Adjustment may be needed to meet the contract specified targets. After the step of data match reductions, the operating control schedules may need to be modified. A schedule is a set of inputs, such as firing temperature and IGV angles that are used to achieve the target. The control methodology can be based on the exhaust temperature as a function of compressor pressure ratio. The process attempts to find the correct control schedules to minimize any differences from the contract conditions. The schedules may drive the gas turbine system or unit to different conditions.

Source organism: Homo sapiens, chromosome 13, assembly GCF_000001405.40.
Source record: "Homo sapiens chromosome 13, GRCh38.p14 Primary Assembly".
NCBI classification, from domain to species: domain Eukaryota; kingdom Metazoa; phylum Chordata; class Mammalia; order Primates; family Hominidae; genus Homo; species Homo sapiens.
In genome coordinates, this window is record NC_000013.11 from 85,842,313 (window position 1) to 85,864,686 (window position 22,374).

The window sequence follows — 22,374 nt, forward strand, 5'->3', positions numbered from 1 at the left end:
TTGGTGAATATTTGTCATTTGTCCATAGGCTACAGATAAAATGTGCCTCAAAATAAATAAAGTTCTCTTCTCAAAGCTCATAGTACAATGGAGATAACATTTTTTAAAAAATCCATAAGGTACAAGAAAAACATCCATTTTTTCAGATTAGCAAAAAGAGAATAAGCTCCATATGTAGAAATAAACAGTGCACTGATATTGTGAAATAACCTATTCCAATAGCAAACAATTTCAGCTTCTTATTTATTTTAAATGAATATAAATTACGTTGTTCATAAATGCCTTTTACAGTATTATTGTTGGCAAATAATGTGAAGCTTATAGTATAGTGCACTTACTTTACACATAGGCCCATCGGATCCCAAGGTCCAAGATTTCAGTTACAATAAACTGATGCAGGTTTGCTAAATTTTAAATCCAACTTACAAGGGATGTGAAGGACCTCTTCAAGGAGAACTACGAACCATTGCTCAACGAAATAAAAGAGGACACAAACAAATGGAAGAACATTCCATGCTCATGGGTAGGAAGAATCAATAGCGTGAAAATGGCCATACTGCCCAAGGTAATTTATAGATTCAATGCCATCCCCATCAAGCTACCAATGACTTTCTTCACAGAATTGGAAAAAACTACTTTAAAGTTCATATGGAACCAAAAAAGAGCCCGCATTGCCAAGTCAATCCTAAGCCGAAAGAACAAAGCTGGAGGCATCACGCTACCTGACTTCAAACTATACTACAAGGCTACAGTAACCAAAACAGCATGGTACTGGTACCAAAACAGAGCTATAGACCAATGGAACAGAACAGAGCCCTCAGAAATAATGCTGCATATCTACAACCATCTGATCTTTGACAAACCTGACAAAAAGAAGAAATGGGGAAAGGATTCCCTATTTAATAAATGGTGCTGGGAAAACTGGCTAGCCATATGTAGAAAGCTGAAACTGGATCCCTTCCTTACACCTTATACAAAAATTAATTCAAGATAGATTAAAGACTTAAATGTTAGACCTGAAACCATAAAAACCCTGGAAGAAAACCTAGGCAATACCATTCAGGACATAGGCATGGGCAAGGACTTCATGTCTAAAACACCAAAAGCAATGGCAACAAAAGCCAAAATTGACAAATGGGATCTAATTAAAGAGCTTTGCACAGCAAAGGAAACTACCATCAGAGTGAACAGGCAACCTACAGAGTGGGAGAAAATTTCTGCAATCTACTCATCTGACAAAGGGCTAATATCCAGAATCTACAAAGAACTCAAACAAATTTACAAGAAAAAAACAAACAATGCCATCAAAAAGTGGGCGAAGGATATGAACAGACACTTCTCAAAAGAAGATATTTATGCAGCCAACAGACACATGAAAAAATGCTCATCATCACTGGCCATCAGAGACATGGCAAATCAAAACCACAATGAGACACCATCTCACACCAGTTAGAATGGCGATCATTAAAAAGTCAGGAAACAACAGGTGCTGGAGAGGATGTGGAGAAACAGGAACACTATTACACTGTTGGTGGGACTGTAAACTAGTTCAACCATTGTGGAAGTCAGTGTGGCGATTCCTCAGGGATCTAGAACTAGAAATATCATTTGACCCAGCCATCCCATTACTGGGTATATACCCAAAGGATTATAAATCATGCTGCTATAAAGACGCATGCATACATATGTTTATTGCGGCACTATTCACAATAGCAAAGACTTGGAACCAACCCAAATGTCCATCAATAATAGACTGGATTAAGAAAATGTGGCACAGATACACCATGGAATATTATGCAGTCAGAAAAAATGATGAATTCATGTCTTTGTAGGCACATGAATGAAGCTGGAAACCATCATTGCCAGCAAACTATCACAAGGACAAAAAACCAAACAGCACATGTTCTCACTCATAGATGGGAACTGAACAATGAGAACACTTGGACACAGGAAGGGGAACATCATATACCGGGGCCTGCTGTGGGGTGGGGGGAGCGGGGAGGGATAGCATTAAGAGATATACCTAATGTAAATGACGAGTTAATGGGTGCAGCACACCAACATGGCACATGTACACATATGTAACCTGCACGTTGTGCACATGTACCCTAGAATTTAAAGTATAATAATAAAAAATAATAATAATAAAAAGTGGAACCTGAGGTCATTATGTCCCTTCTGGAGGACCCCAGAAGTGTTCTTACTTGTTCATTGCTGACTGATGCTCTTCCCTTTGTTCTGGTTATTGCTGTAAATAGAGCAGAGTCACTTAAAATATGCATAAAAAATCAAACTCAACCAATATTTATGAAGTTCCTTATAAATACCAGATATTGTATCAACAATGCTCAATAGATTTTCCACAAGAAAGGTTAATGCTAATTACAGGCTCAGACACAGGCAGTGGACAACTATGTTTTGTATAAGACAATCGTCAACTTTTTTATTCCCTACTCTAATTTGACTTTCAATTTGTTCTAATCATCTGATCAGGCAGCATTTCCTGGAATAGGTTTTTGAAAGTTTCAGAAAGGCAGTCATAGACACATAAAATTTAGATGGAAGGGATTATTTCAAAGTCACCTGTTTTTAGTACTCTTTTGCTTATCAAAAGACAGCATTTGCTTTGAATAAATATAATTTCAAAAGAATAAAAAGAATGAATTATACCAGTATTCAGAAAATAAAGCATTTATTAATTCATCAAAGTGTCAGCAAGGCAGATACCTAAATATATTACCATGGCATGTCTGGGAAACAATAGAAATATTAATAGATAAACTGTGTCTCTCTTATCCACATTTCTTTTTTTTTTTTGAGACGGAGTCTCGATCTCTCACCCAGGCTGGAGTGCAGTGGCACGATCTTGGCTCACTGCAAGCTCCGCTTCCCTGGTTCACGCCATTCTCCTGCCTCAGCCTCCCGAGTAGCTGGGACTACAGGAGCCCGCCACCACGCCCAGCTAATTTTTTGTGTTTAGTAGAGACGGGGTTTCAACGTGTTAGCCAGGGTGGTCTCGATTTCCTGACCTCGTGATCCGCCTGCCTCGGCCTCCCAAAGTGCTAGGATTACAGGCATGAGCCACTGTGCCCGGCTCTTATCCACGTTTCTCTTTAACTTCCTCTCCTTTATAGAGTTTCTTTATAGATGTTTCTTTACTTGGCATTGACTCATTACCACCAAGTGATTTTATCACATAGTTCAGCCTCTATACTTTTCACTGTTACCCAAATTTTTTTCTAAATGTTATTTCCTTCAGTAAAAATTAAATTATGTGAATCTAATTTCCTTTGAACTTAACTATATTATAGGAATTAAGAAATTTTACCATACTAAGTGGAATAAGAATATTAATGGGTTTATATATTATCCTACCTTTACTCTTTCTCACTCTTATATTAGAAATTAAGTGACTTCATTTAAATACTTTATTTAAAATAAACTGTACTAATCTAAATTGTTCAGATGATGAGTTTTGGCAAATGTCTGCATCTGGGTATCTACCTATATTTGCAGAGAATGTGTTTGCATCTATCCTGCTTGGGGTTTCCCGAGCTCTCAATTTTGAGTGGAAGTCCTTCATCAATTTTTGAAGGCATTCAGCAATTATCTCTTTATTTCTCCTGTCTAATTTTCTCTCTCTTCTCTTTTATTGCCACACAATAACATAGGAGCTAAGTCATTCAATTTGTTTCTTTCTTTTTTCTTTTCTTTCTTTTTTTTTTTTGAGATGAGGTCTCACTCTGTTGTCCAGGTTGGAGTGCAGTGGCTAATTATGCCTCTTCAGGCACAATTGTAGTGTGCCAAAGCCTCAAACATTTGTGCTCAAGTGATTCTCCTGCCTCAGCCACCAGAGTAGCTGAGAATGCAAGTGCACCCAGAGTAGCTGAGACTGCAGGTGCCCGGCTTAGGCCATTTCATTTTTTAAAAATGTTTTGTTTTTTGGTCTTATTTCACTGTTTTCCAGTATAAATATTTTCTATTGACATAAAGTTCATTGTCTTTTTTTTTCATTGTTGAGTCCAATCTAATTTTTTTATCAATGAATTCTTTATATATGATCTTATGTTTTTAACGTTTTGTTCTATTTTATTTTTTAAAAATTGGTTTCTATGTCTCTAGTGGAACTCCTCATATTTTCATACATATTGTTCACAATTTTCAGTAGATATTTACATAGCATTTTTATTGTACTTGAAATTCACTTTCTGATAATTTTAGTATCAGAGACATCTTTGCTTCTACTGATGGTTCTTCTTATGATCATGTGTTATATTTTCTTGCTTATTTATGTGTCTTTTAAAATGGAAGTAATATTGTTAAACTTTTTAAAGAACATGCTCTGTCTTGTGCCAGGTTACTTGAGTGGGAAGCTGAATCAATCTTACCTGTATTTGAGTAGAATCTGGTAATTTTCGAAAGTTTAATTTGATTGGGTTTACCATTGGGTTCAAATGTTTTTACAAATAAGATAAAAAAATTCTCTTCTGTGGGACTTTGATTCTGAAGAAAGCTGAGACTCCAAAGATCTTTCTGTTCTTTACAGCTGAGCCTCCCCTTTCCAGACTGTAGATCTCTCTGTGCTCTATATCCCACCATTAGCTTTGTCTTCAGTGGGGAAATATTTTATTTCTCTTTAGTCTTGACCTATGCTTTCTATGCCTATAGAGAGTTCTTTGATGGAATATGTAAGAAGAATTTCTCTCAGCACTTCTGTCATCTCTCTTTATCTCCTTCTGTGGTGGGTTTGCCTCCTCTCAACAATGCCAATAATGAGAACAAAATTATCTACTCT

The tuning process can create a new set of control schedules to provide improved performance for a specific gas turbine system or unit over a wide operation range. Thermodynamic models can be used to run the tuning process for a set of ambient temperatures. For example, the firing temperature is a controllable variable. Increasing the firing temperatures can increase the gas turbine system or unit output. However, increasing the firing temperature may cause the heat rate upper limit to be exceeded. In addition, the inlet guide vane mechanism may be used to adjust the amount of airflow the gas turbine system or unit will allow. Increasing the mass flow can also increase the gas turbine or unit output. However, increasing the airflow may cause the turbine exit axial Mach number to be exceeded. The control system may generate curves based on exhaust temperature target versus compressor pressure ratio at different ambients. During the tuning process, the firing temperature may be adjusted or the IGV vanes may be adjusted to improve the solution. The schedules can show how a specific gas turbine system or unit will function at different ambient conditions, at different target firing levels, and different IGV settings. Accordingly, combined input variable set 2, Xc, can be used to generate the new control schedules.